As a result, many trade leaders have endorsed an increasing harmonization between Canadian regulation and U.S. regulation. Almost without exception, this integration means exactly what it did for Mexico. For Canada, a closer mutuality of economic fate with the U.S. will rest on its ability to conform to standards held by its vastly larger trade partner.

However, it is the benefit of this mutuality which is at issue for many. The C.D. Howe Institute pointedly resolves in its recent study that everybody loses under the current range of inconsistencies. From the corporate CEO to the blue collar general public, each individual engaged in the economy created by NAFTA will ultimately be negatively incurred upon by increased costs for all manner of purchase item and resource good.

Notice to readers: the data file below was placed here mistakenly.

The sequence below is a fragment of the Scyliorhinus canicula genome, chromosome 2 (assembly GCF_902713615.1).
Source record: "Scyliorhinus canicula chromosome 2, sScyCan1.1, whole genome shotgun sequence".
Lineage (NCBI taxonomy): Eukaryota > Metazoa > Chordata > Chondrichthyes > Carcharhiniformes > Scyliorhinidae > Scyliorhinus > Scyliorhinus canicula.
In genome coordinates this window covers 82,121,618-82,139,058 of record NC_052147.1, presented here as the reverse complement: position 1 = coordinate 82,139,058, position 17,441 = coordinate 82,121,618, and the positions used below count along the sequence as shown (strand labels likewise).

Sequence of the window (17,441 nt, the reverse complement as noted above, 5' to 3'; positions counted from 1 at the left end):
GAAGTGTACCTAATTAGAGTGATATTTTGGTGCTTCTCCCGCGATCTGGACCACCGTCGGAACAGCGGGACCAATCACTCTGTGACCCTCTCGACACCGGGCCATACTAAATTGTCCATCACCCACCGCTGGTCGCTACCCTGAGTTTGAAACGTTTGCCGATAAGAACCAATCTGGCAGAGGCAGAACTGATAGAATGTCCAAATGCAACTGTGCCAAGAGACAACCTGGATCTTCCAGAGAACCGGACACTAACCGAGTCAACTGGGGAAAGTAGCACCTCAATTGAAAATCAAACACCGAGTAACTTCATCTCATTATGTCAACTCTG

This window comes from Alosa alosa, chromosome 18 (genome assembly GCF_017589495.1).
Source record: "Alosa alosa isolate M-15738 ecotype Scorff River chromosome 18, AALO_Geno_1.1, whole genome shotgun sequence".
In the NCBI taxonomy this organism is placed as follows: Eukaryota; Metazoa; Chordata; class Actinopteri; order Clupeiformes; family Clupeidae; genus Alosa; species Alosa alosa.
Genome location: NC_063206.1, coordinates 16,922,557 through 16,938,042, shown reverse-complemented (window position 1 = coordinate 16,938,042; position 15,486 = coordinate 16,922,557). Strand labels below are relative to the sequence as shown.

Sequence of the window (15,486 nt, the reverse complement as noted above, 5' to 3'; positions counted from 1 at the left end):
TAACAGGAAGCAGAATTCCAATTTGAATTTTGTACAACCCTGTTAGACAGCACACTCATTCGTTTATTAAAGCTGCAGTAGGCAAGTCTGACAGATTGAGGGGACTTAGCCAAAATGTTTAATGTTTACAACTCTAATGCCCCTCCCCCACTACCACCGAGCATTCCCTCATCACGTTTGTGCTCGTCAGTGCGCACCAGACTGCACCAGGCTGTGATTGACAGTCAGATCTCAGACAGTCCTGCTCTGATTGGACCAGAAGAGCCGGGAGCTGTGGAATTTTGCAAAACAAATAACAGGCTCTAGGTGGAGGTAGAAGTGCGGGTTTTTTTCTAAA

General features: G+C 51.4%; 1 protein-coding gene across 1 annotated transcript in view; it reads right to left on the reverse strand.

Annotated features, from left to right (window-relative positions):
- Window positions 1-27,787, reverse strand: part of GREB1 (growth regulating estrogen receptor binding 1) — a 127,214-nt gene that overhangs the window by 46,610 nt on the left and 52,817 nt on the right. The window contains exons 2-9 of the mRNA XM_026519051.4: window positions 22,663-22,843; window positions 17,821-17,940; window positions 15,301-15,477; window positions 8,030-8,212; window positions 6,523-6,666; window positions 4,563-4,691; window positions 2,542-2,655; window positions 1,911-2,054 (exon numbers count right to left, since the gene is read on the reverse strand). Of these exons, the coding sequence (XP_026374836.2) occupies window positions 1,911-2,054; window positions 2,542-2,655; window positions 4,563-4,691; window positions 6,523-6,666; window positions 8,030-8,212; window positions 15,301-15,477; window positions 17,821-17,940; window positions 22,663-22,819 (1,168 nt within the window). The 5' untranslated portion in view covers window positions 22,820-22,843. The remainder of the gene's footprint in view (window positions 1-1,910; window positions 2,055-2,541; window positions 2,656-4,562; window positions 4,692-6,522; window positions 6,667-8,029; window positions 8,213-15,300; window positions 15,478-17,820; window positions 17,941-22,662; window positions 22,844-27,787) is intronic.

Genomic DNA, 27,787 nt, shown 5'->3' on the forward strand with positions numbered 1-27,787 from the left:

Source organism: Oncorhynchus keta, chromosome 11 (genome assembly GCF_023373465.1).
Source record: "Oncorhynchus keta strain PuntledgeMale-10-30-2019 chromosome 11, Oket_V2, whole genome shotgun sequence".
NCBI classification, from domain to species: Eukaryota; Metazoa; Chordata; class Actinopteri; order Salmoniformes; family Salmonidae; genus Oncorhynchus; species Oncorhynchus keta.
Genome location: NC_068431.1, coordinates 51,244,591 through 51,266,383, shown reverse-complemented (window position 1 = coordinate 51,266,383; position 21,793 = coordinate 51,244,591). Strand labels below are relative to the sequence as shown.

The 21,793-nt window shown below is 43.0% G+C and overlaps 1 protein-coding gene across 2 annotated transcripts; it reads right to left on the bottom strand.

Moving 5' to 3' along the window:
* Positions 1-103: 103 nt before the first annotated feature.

In Campbell's article, a greater focus is designated to the repercussions of globalization to Canadian independence. In a critique which betrays neither an outright support of free trade nor a complete dismissal of its merits, his article observes that some of the costs to Canada of its relationship with the United States will only intensify the permeation of American economic, political and even social traits through the northern border.

By sheer virtue of its far greater scale of economy, the U.S. inevitably levies a dominant control over the very same regulatory aspirations which Hart suggests must be fully realized if Canada is to see the extent of its free trade potential. In January of 2006, just before his resignation as leader of the Liberal Party of Canada, Paul Martin was in the midst of accelerating Canada's policy investment in globalization.